“When it’s woven with clear, strong and symbolic icons, through the design, colours and materials, the citizens immediately live enveloped by this fabric and are reminded of the core values of their society"
How the eye-catching cholets of Bolivia are lifting perceptions of a city and its people
At first glance, it would appear as though the buildings designed in the cholets style stand out solely for their bright colours. However, if you delve deeper into this relatively new and localised school of architecture, a more nuanced rationale begins to emerge.
Before cholets took over its streets, the city of El Alto in Bolivia wore a dusty and grim look, a stance mirrored in the monotonous, unpainted brickwork of its buildings and even by its residents. The native Andeans, or Aymara, are a people who have endured centuries of socio-political marginalisation and are pejoratively referred to as “cholos”.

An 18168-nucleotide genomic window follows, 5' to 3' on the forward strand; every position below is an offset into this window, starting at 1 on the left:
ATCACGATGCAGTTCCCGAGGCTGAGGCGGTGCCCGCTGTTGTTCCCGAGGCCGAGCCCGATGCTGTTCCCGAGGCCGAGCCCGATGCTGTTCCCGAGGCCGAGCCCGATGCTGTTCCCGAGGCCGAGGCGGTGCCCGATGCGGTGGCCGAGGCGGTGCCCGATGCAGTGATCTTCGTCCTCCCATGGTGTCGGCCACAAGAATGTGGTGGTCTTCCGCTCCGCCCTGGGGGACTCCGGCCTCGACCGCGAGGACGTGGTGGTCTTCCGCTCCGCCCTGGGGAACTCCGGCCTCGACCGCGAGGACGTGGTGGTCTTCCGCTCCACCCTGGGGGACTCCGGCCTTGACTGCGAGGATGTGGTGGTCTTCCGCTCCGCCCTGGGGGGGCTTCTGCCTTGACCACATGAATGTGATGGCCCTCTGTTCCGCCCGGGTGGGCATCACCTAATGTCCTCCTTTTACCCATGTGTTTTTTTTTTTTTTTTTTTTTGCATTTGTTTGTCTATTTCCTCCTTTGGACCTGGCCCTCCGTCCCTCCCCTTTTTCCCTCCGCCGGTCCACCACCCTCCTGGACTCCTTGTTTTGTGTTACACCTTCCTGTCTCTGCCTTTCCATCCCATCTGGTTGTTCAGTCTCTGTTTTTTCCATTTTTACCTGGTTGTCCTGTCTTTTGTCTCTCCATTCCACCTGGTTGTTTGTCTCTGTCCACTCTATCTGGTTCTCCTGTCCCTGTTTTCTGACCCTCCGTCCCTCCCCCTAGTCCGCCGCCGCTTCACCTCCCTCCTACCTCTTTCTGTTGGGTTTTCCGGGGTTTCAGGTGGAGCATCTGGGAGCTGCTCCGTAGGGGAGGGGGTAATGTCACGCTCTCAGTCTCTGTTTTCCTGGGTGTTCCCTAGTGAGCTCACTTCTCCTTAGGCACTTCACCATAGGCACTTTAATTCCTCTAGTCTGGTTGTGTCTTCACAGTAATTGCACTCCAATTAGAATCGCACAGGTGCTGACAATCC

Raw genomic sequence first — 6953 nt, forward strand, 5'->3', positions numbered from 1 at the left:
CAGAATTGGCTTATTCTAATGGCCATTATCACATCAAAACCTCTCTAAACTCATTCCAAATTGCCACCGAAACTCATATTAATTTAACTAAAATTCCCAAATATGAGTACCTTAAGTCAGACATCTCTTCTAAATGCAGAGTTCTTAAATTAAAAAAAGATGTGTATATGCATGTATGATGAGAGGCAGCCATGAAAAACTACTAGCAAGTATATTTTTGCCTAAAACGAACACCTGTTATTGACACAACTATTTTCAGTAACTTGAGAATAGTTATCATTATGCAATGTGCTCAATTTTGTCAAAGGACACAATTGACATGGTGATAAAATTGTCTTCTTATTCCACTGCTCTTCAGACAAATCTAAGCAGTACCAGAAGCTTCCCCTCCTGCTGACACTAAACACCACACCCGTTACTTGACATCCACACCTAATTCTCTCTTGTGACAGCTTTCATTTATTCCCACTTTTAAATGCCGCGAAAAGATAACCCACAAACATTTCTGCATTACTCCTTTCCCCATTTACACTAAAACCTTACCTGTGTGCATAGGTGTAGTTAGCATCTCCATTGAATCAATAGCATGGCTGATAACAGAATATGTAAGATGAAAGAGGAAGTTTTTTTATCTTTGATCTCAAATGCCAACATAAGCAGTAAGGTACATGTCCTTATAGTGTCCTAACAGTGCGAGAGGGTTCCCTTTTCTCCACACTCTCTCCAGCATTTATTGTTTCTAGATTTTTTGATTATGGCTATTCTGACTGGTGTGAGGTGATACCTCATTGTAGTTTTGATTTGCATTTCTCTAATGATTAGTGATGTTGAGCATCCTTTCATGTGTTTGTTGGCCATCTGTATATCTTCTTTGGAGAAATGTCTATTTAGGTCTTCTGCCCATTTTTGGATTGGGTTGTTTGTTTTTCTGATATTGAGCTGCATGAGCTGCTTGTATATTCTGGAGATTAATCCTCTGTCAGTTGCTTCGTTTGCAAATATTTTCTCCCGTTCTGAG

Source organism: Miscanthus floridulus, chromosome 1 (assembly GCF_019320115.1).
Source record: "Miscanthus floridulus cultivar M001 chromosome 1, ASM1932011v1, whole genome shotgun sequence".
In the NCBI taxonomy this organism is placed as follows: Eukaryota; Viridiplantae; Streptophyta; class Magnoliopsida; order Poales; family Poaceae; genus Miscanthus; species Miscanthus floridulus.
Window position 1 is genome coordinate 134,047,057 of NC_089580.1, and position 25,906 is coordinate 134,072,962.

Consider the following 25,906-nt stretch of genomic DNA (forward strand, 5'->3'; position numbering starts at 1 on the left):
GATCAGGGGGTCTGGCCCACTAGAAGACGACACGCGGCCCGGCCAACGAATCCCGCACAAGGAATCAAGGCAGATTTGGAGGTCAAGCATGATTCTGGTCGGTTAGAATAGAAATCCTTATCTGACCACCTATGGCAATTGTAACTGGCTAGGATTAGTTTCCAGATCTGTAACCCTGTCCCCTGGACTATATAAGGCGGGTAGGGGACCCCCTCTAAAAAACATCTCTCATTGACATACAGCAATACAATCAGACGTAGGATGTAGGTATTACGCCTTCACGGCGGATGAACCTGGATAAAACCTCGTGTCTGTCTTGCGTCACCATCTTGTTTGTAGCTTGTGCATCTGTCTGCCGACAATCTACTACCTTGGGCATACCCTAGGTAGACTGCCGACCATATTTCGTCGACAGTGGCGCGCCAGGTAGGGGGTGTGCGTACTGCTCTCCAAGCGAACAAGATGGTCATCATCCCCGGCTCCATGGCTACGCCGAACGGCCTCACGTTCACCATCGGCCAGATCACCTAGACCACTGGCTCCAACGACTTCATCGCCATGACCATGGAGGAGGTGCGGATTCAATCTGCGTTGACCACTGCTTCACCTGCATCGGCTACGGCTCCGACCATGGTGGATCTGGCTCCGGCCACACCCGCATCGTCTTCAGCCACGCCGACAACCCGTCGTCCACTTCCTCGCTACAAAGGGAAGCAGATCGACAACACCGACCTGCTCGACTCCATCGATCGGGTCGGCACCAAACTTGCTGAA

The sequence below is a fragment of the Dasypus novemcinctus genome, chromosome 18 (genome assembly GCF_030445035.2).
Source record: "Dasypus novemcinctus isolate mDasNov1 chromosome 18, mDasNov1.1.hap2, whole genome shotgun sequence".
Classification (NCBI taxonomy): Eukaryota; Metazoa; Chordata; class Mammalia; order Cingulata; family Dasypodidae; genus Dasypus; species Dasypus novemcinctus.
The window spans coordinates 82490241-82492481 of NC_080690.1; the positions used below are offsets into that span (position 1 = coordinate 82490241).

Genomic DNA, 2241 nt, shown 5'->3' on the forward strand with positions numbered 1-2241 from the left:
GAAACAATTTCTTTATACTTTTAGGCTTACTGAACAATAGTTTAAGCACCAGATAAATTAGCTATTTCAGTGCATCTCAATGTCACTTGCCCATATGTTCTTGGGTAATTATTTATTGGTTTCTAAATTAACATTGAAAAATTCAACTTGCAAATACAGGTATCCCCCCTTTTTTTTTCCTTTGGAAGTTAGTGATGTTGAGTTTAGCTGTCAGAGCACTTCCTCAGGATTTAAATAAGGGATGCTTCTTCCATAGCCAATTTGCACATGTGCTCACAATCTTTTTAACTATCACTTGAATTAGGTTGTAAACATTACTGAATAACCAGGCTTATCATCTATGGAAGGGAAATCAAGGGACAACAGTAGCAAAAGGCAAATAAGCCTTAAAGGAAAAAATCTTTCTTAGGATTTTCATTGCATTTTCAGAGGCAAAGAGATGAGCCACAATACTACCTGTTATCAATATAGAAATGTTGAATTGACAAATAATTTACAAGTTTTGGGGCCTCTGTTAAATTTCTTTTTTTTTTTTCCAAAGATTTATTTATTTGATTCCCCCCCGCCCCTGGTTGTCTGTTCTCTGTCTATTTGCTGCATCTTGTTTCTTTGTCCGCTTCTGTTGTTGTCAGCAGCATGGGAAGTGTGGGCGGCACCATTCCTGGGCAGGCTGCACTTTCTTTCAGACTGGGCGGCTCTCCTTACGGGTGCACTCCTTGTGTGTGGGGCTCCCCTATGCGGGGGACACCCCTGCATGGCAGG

And then Freddy Mamani broke onto the scene. The Bolivian bricklayer-turned-civil engineer may not have a formal degree in architecture, but he is reverentially referred to as an architect. Because, for the first time in modern Bolivia’s history, Mamani’s structures celebrate the traditional culture of the country’s indigenous people by taking on a distinct and very deliberate Aymaran identity.
Mixing heritage with architecture
A neologism coined by combining the words chalet and chola (the colourful local garbs and the women who wear them), a home designed in the cholets style is distinguishable by the sheer frenzy of its vibrant colours, swirling patterns and symbolic iconography. The zigzag recesses, circular windows and geometric reliefs are all symbolic of the pantheon of the Aymara’s ancestral Incan gods.
The trapezoidal entrances, for example, are reminiscent of the Incan temple on nearby Isla del Sol, while the stair-step shape of the chakana cross appears in the designs of the windows, doors and chairs. The spiral stairways pay homage to the wind and storms that characterise the highlands in this part of the world; the curved lines signify water, a cherished and sacred commodity; and the pitched roofs call to mind the steep peaks of the Andes.